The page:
The Registrar’s Role in Retention and Student Success
Written by: Marguerite J. Dennis
Published On: June 4, 2012
Perhaps because I began my higher education career in a registrar’s office, I have a great respect for the work of that office and its impact on retention and student success plans. A first-semester freshman’s course schedule can contribute to a smooth transition to college, or it can present logistical and time management problems for the new student.
My first assigment for the registrar’s office at one institution was to schedule freshmen into their first-semester classes. Although I am not aware of any research that suggests there is a relationship between when a class is held and academic success, and though I had little administrative experience when I began to “program” freshmen into first-semester classes, logic made me realize that a schedule made up of a class at 8 a.m. and another at 1 p.m. on Monday, Wednesday, and Friday was not desirable, especially for a commuter student who relied on public transportation to get to school and who needed to work after school to help meet college expenses. The same is true today whether the student commutes to school or lives on campus.
The registrar, keeper of the academic timetable, attempts to meet the needs of academic departments, individual faculty members, and students by crafting a semester-by-semester schedule that allows students to register for needed classes, to drop and add classes if necessary, and to withdraw from classes if appropriate. The registrar is responsible for student readmission and for verifying that students have met all the requirements necessary for graduation.
The registrar also can and should provide valuable information to the members of the retention and student success committee on student registration patterns and withdrawals. After first-semester grades are reported, the registrar, along with the director of institutional research, can analyze grade distribution and first-year classes with excessive withdrawals and failing grades. That information, given to the retention and student success committee, can result in necessary changes to the first-year experience.
The registrar also can work with academic deans and department chairpersons to create for each student a degree audit, listing the required number of courses and the correct sequencing of those courses necessary for graduation. In many schools, this function is the sole responsibility of the registrar. However, this task should be shared with faculty and chairpersons. Every student with a declared major should have this information by the end of the sophomore year. Knowing graduation requirements early in a student’s academic career allows students and parents to plan course-by-course schedules that will allow students to graduate in four years, not five or six.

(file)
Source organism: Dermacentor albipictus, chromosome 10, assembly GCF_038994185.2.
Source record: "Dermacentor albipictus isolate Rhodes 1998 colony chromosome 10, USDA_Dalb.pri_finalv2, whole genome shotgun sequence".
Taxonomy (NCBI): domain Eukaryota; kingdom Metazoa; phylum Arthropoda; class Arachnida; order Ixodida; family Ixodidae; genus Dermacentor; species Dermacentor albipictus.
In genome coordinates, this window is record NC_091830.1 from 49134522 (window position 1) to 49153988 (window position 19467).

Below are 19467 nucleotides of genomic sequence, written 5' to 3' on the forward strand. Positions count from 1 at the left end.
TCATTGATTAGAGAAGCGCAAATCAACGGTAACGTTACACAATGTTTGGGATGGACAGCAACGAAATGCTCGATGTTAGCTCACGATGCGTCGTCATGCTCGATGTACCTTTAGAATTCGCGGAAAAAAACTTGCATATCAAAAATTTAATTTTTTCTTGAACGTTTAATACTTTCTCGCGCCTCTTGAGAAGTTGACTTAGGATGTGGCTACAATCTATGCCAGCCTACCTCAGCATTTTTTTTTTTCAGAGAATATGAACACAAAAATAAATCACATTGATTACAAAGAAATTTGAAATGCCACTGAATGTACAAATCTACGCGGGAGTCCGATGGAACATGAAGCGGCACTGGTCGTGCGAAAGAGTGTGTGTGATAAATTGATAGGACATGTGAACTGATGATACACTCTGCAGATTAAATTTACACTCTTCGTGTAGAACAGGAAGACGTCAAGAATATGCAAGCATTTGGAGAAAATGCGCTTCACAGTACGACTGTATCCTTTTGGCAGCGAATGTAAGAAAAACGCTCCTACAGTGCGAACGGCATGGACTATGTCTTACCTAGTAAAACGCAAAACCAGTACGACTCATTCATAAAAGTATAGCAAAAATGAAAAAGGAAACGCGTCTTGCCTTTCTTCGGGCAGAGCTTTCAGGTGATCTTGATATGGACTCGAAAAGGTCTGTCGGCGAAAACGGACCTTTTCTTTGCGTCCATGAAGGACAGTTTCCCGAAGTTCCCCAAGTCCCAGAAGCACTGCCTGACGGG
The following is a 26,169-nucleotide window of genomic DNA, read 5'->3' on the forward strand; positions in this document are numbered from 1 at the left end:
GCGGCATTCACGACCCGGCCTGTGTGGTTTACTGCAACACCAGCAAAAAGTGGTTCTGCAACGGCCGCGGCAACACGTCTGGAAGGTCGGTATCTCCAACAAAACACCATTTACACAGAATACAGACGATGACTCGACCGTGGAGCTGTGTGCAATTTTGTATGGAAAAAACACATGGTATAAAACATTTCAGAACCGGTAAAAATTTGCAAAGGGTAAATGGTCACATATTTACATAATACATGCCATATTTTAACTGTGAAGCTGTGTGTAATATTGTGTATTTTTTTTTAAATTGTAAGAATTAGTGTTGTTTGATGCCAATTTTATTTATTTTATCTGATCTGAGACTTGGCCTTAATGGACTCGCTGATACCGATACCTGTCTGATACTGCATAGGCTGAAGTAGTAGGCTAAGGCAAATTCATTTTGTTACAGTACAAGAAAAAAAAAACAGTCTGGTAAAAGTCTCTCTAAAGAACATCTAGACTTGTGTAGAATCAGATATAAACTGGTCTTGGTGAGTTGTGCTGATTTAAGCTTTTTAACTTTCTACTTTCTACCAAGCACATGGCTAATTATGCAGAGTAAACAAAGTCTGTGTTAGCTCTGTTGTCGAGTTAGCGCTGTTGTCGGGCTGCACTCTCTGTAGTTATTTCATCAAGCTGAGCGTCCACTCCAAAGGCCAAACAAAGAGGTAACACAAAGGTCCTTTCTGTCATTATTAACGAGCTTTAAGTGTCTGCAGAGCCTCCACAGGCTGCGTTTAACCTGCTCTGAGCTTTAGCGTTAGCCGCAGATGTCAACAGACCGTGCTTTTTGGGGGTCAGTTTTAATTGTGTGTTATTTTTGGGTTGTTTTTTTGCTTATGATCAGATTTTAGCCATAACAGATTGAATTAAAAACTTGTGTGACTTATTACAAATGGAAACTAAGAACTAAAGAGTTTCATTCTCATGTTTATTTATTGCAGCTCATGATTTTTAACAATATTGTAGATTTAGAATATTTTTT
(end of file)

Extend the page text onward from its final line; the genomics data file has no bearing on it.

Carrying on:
There are many excellent “retention alert” systems that the registrar’s office staff can manage. This information can trigger automatic outreach to students in difficulty. The registrar’s office staff can alert the appropriate staff in the financial aid office to all the students who did not preregister for the following semester and who received financial assistance for the current semester. Additionally, the registrar’s office staff can alert the members of the retention and student success committee to all the students who have not preregistered for the upcoming semester so that appropriate outreach can begin.
A member of the registrar’s office should be a member of a school’s academic standing committee, the group of faculty and staff that determines if a student should be dismissed or allowed to continue with a probationary status. Often the registrar will have information that could affect the decision.
Finally, the registrar, working with the health services office, can alert the bursar’s office to students ineligible to preregister for the following semester because they lack the necessary immunizations required for enrollment.
Marguerite J. Dennis has been a higher education administrator for more than 30 years, first at St. John’s University in New York; then at Georgetown University in Washington, D.C.; and finally at Suffolk University in Boston. Dennis’ expertise includes sustainable enrollment and retention management programs and designing strategic international recruitment plans. She is the author of the white paper “Developing a Sustainable Retention and Student Success Program,” from which this article is excerpted.
This article appeared in Recruitment and Retention in Higher Education, 26.4 (2012): 7.
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